Ritual abuse – they told me she was crazy.

A little under 20 years ago I was news editor of the Big Issue in Scotland. As a young journalist, it was an exciting job and I felt I might be doing some good. 

One day I took a phone call from a woman who insisted she had a story for me but that we had to meet. No, she couldn’t give me her name or her number. So we made an elaborate plan for me to see her in a faceless motorway service station miles off either or our beaten tracks. 

The woman I met was obviously frightened. She kept looking over her shoulder, scared of who might spot her. 

Once she’d told me her tale I could understand. She explained that she’s separated from her husband – a man prominent in society – and that when she handed their two kids over for visits she was convinced they were being abused. 

And this wasn’t just any old seedy abuse by one wrongly wired individual, this was organised, ritualistic and systematic. She told me how her children came home full of the most awful stories and able to draw pictures of things no child should have any idea of. She showed me some of these pictures. They made me feel sick.

She explained that, of course, she had tried to make it stop and report it. But she claimed she was threatened and told that if she rocked the boat she would lose the children and never see them again. A threat she clearly believed.

When I asked how this was possible? She told me that the group of men abusing her children – and others – included those in the judiciary and the police. They were too respectable and powerful to fight and, for her, the stakes were too high. 

I was utterly shaken by what I heard. How could something like this happen? Yet, she believed that it did – and I believed her. Of course, she was too scared to give me any recorded proof or, even, her name. She wouldn’t identify the people she was accusing – she said they’d know who told me. She said they’d ‘get me’ too. 

I struggled with this. What I was hearing was so hideous that I would have loved her to be vengeful and unhinged. Then it couldn’t be true, you see. 

So I asked the experts if this could be true. I had a long conversation with criminal expert Ray Wire. He convinced me that every word of what I heard was true. His job took him into the most depraved minds to try to understand them and what they caused to happen. He was a kind and gentle man and, over the years, I wondered how he managed to cope with continually staring into the awful darkness.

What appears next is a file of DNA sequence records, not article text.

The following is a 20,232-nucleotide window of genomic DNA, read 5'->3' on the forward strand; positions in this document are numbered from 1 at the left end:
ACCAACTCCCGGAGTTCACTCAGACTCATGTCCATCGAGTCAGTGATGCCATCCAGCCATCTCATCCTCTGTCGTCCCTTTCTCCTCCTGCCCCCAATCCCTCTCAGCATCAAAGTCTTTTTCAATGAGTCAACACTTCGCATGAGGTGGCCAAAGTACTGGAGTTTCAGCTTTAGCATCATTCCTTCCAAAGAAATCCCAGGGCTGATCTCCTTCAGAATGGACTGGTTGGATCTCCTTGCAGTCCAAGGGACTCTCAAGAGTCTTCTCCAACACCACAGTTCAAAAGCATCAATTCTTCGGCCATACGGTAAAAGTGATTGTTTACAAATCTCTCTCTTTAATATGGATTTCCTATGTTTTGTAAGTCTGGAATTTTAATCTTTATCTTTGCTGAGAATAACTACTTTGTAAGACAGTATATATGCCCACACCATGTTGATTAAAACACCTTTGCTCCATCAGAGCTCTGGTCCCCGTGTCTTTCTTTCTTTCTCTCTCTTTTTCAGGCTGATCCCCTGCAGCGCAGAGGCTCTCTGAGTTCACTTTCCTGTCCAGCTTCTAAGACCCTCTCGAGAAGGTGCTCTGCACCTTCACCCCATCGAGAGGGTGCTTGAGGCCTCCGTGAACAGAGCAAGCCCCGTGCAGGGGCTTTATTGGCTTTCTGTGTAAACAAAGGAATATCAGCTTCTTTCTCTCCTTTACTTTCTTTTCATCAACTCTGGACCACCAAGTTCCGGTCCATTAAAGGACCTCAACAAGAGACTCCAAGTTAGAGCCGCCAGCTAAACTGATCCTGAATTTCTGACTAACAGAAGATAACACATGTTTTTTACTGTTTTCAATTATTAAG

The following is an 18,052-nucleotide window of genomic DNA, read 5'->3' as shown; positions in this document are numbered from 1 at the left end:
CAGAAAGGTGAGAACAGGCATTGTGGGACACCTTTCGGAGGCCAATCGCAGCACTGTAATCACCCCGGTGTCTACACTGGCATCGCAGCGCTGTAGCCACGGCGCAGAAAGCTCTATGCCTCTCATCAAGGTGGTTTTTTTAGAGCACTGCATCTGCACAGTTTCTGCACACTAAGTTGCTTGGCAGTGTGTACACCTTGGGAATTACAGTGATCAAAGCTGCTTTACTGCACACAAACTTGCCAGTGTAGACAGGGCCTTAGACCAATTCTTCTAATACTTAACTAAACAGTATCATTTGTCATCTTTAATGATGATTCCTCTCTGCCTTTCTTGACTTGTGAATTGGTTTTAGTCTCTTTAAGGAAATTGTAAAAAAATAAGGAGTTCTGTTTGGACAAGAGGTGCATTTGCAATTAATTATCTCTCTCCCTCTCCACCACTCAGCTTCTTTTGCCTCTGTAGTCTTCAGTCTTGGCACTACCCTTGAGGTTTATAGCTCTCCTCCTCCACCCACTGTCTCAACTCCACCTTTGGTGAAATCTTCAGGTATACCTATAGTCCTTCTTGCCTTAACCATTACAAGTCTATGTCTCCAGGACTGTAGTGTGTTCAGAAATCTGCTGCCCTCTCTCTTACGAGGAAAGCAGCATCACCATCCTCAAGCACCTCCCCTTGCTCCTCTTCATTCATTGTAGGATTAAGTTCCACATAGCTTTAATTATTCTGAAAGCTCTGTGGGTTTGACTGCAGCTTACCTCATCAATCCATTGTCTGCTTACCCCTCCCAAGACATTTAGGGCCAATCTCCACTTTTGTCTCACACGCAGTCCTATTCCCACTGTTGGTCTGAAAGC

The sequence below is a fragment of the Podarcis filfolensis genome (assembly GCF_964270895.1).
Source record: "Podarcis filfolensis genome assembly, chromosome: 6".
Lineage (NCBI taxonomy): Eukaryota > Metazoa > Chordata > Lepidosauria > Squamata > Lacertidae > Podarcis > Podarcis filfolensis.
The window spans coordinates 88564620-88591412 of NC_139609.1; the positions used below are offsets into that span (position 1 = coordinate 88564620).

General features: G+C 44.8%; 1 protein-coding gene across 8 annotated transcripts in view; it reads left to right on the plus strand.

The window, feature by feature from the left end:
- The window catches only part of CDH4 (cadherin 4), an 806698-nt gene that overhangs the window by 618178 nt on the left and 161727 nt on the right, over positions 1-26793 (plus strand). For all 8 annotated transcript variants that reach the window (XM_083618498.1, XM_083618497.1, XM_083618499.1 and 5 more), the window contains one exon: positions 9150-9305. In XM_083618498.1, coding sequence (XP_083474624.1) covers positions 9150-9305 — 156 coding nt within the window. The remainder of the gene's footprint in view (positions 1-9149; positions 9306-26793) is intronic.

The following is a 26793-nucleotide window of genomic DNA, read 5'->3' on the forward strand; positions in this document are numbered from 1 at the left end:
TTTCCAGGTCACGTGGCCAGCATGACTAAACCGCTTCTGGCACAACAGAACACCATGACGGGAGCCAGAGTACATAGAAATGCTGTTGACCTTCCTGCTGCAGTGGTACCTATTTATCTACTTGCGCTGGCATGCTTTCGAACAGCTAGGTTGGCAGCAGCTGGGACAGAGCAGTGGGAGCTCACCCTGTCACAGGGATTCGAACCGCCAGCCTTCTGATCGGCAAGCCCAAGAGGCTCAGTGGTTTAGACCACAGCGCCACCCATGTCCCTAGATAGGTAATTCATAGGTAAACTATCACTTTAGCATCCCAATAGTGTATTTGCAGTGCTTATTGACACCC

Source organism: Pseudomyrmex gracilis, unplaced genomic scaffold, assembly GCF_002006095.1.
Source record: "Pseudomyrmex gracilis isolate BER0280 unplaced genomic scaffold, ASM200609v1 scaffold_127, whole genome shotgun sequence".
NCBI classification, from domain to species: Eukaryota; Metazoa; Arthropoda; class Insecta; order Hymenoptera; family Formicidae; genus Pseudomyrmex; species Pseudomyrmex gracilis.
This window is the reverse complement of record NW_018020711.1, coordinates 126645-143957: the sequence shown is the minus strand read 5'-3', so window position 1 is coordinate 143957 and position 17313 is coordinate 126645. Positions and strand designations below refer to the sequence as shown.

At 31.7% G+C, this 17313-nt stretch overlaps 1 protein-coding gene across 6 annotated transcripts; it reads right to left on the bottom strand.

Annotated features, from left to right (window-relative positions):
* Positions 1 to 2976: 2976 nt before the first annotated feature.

I also spoke to other experts – none of whom suggested the story I heard was far-fetched or imagined. 

So I wrote as much of the story as I could. I tried to do the best I could for the women I interviewed and I handed it to my editor. 

When the magazine was published I was bitterly disappointed to see my story was cut down to a few paragraphs. It was the only time a story was cut significantly while I was at The Big Issue. I couldn’t even contact the woman to explain.

My friends didn’t want to hear what I had to say – they told me the woman must have been crazy and I was crazy to believe her.

Over the next few days my phone rang a lot – never with that woman, but with others. No one would go on the record or name names, but they were all frightened and all wanted someone to listen to them. The callers came from all over the country and what they told me scared me and made me cry. 

They petered off after a while and I left the job – to sail around the world, like you do. I put the haunting episode to the back of my mind and got on with life. 

But now with various allegations and accusations of abuse and claims of happening so dark and damaging they are hard to consider, I find myself thinking often of the woman, her children and all the others who spoke to me. 

If someone tells a story that’s so awful it’s hard to imagine – then it almost certainly is true and must be believed. There is, of course, a chance that there will be false accusations, such as the latest Newsnight debacle. (What happened here was a courageous and damaged man told his story and over-eager and inexperienced journalists failed to do their jobs properly.)

I hope the Savile scandal and all that followed can genuinely pave the way for victims to be believed and for that to be the most important consideration. Just maybe some good can come from this evil.

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  1. says

    What a horrid world we live in at times! You must have felt as helpless as that poor woman :(
    At least you had something published which must have helped your subsequent callers know they were believed. Hugs

  2. says

    That was such a powerful post. And I couldn't agree more – that when the story is that hideous, even a fraction of grey, the victim is ALWAYS telling the truth! Why would anyone lie about something like that? I agree with the above comment – you must have felt helpless yourself in the plight of this woman and then having your story chopped down!.

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